Mineful: A Quick Way to Make Those Feedback Forms

mineful3In what could only be seen as a coincidence, I recently stumbled upon a brand-new web app for creating surveys and questionnaires. It’s coincidental because I’d just finished writing an article about how to create a feedback form for freelance workers to use to evaluate the success of a project. In that article, I suggested Adobe PDF forms (adbe) or HTML as possible formats for your feedback survey, but Mineful presents yet another alternative.

Like Wufoo and SurveyMonkey, Mineful provides an easy way to generate online forms and surveys. First things first: Mineful’s interface might turn off some users. It’s meant to resemble a Windows (s msft) desktop. I’m not thrilled about it, either, but the last thing I want to do is throw the baby out with the bath water. So I figured I’d better check out Mineful’s function before I condemn it based on form.

picture-35One good thing about the mock-Windows look is that it makes using the app a very simple and intuitive experience. Windows work like windows, the Start menu works like the Start menu, and desktop icons work like desktop icons. With that in mind, I clicked the “Start” button in order to get, ahem, started.

I first set up a simple user experience survey using Mineful’s Survey editor, like the ones you see pretty much everywhere these days while browsing the web. You know the kind, they pop up right when you’re in the middle of shopping or reading something, and I’m fairly sure everyone with a pulse clicks, “No thanks.”

I was pleasantly surprised, and almost overwhelmed, by the variety of question options available to me. Multiple choice/single answer and multiple answer, Yes/No questions, text box, etc. I chose a Likert scale format for some questions about web site navigation. It took no time at all, and produced very nice-looking results.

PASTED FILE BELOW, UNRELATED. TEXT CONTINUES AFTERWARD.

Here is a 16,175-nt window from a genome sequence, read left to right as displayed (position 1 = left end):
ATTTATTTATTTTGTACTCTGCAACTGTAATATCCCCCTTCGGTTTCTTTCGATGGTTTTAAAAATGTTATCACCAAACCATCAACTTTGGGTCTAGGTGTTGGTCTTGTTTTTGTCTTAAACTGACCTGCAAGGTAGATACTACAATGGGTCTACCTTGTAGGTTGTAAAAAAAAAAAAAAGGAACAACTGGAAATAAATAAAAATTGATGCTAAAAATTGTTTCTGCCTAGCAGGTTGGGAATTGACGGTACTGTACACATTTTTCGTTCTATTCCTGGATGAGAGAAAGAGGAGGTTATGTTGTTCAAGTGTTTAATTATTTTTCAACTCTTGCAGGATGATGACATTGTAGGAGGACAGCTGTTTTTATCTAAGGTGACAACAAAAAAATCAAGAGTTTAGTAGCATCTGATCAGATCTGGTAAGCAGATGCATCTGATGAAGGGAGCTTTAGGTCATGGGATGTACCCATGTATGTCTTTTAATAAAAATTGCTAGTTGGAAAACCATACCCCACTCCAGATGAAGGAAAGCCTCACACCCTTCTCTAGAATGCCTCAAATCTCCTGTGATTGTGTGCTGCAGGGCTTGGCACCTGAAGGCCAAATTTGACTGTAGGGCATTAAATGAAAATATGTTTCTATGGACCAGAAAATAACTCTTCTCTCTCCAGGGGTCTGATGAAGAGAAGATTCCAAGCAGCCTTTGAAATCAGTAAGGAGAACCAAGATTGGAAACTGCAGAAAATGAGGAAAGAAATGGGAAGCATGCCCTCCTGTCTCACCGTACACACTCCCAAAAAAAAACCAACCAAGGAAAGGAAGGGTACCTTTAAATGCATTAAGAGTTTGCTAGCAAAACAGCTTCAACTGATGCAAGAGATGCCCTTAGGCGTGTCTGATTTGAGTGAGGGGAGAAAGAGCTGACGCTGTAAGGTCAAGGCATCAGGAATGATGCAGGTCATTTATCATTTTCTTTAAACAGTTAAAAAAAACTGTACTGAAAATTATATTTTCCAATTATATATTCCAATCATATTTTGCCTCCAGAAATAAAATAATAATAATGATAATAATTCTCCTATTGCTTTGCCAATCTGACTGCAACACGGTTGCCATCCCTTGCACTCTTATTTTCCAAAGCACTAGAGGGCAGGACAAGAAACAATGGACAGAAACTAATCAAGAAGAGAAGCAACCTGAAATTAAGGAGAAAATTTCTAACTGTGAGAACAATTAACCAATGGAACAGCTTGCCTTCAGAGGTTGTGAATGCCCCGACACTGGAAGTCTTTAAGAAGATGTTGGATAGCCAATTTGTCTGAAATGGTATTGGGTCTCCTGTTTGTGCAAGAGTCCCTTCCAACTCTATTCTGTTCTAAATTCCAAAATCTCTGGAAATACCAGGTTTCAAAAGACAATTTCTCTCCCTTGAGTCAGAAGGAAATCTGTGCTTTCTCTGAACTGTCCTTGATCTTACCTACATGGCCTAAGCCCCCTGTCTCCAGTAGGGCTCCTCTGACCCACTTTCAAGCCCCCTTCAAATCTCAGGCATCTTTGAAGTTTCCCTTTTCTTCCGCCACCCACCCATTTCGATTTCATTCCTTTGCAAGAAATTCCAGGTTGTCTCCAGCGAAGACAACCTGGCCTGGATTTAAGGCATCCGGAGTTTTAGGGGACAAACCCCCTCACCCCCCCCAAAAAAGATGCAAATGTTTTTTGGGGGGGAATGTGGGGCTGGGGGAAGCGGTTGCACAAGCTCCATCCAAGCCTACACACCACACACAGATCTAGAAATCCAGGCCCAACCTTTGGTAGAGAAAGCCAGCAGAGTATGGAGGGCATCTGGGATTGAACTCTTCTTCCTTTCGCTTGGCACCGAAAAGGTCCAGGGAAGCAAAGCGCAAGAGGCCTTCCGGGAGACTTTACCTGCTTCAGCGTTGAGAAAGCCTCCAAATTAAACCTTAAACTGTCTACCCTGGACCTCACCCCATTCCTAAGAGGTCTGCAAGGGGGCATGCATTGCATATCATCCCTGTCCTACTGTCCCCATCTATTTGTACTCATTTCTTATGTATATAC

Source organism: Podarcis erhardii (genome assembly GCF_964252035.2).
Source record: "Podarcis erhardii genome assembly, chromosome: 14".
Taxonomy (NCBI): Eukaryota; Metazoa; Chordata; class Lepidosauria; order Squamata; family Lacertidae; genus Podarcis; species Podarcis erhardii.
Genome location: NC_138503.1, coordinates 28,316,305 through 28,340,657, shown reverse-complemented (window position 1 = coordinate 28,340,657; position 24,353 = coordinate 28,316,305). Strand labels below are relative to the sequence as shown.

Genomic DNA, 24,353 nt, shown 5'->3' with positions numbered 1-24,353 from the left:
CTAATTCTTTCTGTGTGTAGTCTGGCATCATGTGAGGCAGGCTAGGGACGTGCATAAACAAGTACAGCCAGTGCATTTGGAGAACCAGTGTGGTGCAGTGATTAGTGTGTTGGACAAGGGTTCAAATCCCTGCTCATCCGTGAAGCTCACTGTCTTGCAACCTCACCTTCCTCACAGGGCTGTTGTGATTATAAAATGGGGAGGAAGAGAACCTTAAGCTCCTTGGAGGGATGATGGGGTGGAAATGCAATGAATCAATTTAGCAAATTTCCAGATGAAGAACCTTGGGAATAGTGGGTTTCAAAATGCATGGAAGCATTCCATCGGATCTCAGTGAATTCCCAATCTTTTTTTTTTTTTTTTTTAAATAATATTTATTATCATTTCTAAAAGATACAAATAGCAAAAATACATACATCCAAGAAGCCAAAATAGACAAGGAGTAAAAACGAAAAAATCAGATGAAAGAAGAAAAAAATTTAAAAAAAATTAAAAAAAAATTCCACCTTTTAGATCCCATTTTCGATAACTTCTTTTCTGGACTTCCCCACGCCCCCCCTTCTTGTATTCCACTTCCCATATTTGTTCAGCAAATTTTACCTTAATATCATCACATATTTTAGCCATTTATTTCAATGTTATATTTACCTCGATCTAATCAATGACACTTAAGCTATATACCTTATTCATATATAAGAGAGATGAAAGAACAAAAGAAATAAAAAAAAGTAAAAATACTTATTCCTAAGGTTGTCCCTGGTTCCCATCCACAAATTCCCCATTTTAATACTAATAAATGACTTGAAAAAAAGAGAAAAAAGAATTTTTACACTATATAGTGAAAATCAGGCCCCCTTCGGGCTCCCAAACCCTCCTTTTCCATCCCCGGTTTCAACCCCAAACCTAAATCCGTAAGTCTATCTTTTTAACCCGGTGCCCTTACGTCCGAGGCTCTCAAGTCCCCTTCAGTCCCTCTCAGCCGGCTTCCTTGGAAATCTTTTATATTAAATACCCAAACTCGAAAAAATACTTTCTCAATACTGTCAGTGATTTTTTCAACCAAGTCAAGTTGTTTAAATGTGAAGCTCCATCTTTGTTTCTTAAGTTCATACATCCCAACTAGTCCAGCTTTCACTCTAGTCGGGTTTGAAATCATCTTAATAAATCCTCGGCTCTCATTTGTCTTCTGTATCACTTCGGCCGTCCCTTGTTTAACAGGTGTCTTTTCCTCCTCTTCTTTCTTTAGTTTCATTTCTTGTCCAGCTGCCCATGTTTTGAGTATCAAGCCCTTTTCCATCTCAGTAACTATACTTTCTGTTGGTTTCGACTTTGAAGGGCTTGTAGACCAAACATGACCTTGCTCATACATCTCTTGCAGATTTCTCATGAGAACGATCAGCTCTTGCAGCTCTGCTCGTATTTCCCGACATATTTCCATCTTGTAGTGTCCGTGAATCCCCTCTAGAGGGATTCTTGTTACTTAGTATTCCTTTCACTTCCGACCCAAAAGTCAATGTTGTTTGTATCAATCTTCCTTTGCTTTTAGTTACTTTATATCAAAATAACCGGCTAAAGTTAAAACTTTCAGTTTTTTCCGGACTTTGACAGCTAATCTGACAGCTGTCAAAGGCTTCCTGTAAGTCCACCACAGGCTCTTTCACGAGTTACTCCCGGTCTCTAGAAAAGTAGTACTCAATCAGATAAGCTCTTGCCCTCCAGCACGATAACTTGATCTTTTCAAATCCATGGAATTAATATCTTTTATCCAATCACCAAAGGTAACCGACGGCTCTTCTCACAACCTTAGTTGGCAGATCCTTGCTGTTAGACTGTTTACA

picture-74Once you’ve completed your survey, you have a variety of publication options. You can physically print the thing out, though the tool is designed primarily for web use. You can also email the survey, or generate HTML for your own site. I chose a third option, which was to create a link that leads visitors to a pre-formatted version of my questionnaire hosted by Mineful, which you can go ahead and check out.

Although the Survey option seemed like a perfectly good way to go about building a client feedback form as well, I wanted to take the Form editor for a spin so that I could compare the two. Form construction features a single-page layout that might be more appropriate and efficient for use when trying to get feedback from clients. You can select either a one- or a two-column layout, and when you publish it, you can set up security on your web link if you want to require a password or login to view the HTML document. Here’s a simple example two-column client feedback form.

picture-101The free version of Mineful has some limitations. You can only have up to five surveys and five¬† forms active at one time, and you can only receive up to 100 responses per month. If you’re a freelancer only using it to gather client feedback, you probably don’t need much more than that.

There are also two paid options: “Personal” subscription costs $20 a month, while “Business” costs $149 per month. Both increase your feedback levels, allow for unlimited concurrent forms and surveys, and add personalization options, like adding logos and modifying the theme of your surveys and forms. The “Business” version also allows you to add more users to your account.

I’m really glad I didn’t give Mineful a pass just because of my initial impressions of its interface. Turns out it’s a fantastic tool, and one that takes a lot of the heavy lifting out of HTML-based form creation. Check it out if you’re looking for a cheap, easy way to gather feedback from customers, clients and visitors over the web.

What tools do you use for constructing feedback forms?